How to self-publish a book…

…in 1000 steps.

Just kidding.


Am I? I’m not sure. Let me rewind.

I decided to do a simple (relatively) step-by-step blog about what exactly I’ve done to create a book I’m proud of and that, as of right now, seems to be exceeding my wildest expectations from a reader standpoint (see Epic of Helinthia’s current rating on Goodreads). For anyone looking to self-publish a book, either you have always known this was the route you wanted to take, or you’ve tried to obtain an agent to solicit a traditional publishing avenue and been unsuccessful, I hope I can help you set realistic expectations about self-publishing through what I’ve done and the success that has followed as a result.

My book, Epic of Helinthia, is currently in the marketing/preorder stage, so if you choose to subscribe to my blog, and I hope you do, you can see firsthand in (almost) real-time how well my self-publishing choices have turned out for me so you can decide for yourself if these are worthy investments for your own self-publishing venture.

I will preface this first by saying that I spent 0 effort trying to land an agent to get a traditional publishing deal. The reason for this is I’ve lost faith in the traditional publishing system. I can’t tell you how many ARCs I’ve reviewed that are just subpar, not original, not well written, have typos, etc. In contrast, I’ve read a LOT of self-published books that were rejected by trad pub and are absolutely phenomenal! The main one being Kill Your Darlings, by L.E. Harper, which was rejected over 200 times and is one of the most incredible books I’ve ever read. (If you haven’t already, you should order Kill Your Darlings right now).

Seeing amazing books get trampled on by traditional publishing houses because they deal with challenging themes or because they’re not “trending” at the moment just makes me want to snub trad pub in solidarity with these brilliant authors and their amazing works of fiction. Whether or not this will prove to be a good move on my part, time will tell.

I have been working overtime to make sure my novel gets the best possible chance, however, and this success (or failure, who knows?) is what I’m going to share with you through this series of blog posts.

My hope is that this can serve as a blueprint for anyone who is trying to publish their own book. I know there are lots of blogs and youtube and tiktok videos on this topic already, but wouldn’t it be nice to just have it ALL in one blog? Here is a bulleted list of everything I have done so far, each of these I will cover in much more detail in the coming weeks:

Book creation:

  • Streamlined character and story arcs
  • Wrote the chapters
  • Submitted chapters to critique group
  • Incorporated feedback from critique group
  • Wrote more chapters – this included removing chapters that were bogging down the narrative based on critique group feedback and my own gut feelings as I reread my book – if YOU don’t want to reread your chapter for some reason, then that’s a good sign it needs to be overhauled or scrapped.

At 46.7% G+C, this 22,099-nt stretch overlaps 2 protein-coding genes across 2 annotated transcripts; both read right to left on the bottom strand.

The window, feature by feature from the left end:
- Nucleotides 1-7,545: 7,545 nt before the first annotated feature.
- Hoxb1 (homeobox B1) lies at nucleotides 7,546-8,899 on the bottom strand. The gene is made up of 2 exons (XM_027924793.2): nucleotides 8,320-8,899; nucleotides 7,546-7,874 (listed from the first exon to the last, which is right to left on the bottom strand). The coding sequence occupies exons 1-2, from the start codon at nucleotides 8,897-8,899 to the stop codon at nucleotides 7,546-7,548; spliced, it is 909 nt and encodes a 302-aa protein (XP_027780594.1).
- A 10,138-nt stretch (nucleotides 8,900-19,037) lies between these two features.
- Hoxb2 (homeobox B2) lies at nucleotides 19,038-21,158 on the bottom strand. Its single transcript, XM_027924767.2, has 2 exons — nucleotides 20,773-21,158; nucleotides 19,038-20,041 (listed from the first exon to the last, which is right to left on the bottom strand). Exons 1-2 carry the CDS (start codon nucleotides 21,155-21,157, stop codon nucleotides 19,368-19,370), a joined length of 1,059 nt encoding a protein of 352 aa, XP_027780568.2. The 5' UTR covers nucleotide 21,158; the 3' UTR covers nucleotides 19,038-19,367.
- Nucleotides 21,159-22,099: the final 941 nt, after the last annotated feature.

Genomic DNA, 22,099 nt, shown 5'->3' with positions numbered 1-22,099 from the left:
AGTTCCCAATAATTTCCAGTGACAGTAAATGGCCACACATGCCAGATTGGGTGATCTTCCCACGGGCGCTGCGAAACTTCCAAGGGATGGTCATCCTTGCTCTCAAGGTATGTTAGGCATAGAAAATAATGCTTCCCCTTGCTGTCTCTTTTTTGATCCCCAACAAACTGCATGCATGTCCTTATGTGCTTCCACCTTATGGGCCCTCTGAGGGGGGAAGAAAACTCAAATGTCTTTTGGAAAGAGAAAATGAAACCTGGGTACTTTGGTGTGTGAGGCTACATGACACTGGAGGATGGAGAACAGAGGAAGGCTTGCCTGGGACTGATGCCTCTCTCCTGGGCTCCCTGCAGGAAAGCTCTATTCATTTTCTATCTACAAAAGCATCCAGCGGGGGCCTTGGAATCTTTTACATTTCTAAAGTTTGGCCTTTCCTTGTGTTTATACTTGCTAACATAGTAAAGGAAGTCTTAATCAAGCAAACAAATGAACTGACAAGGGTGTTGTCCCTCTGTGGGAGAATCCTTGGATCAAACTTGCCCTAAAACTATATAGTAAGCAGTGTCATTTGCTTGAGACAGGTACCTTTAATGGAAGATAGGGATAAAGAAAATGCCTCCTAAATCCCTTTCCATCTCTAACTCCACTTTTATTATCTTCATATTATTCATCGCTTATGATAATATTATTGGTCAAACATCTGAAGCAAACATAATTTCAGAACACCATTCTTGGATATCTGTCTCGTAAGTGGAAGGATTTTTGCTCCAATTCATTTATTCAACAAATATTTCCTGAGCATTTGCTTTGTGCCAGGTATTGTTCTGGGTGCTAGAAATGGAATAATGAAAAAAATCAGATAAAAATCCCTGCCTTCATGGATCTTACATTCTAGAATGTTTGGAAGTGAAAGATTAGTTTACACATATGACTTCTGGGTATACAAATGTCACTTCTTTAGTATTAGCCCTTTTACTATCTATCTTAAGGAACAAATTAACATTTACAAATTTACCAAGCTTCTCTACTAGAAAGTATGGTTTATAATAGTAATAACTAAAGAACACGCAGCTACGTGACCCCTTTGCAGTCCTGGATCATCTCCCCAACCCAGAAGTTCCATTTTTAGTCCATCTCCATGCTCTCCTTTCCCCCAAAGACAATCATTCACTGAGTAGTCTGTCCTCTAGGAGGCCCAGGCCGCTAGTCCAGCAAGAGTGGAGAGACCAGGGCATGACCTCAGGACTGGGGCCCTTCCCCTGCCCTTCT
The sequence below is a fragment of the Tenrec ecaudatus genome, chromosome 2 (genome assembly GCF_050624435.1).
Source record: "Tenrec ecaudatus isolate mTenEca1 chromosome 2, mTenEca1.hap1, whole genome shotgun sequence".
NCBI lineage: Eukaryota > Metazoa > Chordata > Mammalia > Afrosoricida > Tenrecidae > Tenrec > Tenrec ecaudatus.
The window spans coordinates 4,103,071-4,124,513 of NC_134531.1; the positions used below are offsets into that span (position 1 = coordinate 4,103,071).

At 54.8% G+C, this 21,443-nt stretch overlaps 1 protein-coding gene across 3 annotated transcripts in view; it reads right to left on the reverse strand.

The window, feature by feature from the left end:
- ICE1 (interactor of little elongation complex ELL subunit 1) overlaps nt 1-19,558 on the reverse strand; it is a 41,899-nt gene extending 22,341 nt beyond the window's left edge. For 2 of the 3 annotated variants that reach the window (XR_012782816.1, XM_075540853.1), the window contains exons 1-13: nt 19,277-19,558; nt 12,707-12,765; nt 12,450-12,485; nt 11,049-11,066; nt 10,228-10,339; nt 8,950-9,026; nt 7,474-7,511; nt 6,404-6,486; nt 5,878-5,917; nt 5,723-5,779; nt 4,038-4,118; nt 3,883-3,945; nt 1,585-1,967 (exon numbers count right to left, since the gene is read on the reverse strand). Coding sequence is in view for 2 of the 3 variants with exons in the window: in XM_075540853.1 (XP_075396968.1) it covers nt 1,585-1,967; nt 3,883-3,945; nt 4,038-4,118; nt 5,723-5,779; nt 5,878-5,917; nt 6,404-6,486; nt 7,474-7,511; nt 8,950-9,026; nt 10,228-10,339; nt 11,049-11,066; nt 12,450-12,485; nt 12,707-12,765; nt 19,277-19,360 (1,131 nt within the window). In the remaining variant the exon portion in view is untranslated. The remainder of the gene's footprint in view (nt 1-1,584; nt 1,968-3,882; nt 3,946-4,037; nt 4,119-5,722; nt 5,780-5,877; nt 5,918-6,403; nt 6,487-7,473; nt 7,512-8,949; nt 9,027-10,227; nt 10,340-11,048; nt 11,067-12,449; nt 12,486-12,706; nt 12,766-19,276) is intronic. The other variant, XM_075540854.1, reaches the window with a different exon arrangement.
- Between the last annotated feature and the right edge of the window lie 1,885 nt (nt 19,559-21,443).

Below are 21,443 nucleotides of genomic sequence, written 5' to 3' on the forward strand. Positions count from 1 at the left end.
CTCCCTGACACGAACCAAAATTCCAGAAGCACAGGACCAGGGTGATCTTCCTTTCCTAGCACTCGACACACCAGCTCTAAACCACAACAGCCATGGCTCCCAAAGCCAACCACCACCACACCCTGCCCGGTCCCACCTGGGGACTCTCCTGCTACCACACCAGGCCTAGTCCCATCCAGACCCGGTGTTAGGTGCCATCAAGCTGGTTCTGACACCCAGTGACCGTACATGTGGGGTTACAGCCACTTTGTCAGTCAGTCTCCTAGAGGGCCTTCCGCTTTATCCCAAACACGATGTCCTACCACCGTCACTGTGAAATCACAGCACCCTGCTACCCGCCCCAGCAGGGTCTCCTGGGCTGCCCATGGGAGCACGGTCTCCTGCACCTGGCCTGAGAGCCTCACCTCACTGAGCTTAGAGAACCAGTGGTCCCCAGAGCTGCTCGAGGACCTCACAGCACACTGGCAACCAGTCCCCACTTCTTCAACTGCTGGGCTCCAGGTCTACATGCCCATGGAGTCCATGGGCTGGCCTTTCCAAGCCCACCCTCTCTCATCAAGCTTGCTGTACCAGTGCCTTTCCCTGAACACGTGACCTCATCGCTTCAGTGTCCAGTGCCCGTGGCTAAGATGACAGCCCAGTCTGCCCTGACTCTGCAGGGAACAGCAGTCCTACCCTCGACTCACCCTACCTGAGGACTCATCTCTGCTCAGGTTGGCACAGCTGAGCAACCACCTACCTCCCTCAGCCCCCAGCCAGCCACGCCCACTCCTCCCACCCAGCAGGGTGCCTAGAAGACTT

• Participated in Nanowrimo to finish a very rough 1st draft of the rest of the story
  • Revised chapters one by one and submitted to my critique group for feedback
  • Incorporated more feedback

2nd Completed draft:

  • Created a list of outstanding concerns I had about the manuscript
  • Submitted to beta readers – I chose people I didn’t know first because I wanted honest feedback. Family members and friends are often nervous about telling you things they don’t like about your book, and stranger are a more reliable comparison to your readers
  • Incorporated feedback from beta readers – 5 total – There was one from my critique group who read it from the beginning again, and 4 that I found on social media – this step was critical.
  • Read-aloud of my story and corrected anything that was still confusing or disjointed
  • First copy-edit
  • Created a book blurb and short description

Pre-publication steps:

  • I purchased a 10 ISBN bundle from Bowker
  • Assigned ISBNs in Bowker. I also purchased a barcode for the paperback and hardcover versions–though I’m no longer sure if this was a necessary step
  • Created a copyright page. I also looked at how books similar to mine were formatted and worded and made sure the quality was matched
  • I registered my manuscript with the US copyright office
  • I applied for an LCCN number – this allows librarians to be able to search for and catalogue my book easier

Cover Design:

  • Don’t skimp on your cover!!! Your cover is your primary marketing tool! If the cover doesn’t look good, readers will not click on your book to learn more and therefore they will not buy it. This also means that ARC readers are less likely to consider reading it as well.
  • Researched the covers of other books that I envisioned my book appearing on the shelf next to in a bonafide bookstore. After I had done this, I went on the hunt for a cover artist
  • Found a cover artist on Fiverr
  • I combed through fiverr looking for portfolios that matched the style of the book covers similar to what I was going for, and then reached out to Sadie and let me know my thoughts. I even did a very rough mockup of what I thought might look good in MS Paint and sent that to her, and found other book covers with color schemes I liked and also sent those to her.
  • Sadie came through with such a beautiful cover, I could not be more thrilled. She produced several options from my rough MS paint sketch and the color schemes I wanted and then we tweaked the design here and there
  • Don’t skimp on this step. It is SO IMPORTANT
  • I decided to go with IngramSpark POD services and they have a cover template that you need to download and supply to your cover artist so it will fit your book exactly

Book Formatting:

  • I formatted my book myself in MS Word. Professional book formatters are worth every single penny they charge for their work, I can attest. However, I was working on a limited budget, so I decided to try it myself.
  • I formatted my manuscript to CMOS standards, which is no headers or page numbers on front matter, specific verso and recto pages, and no headers on chapter title pages. This was a challenge to do in Word, and if you’re interested in learning how to do it, I’ll try to create a blog on it soon
  • Once you do this, supply the total page count to your cover designer with an updated template from Ingram (if you’re using them) to adjust the cover specs if necessary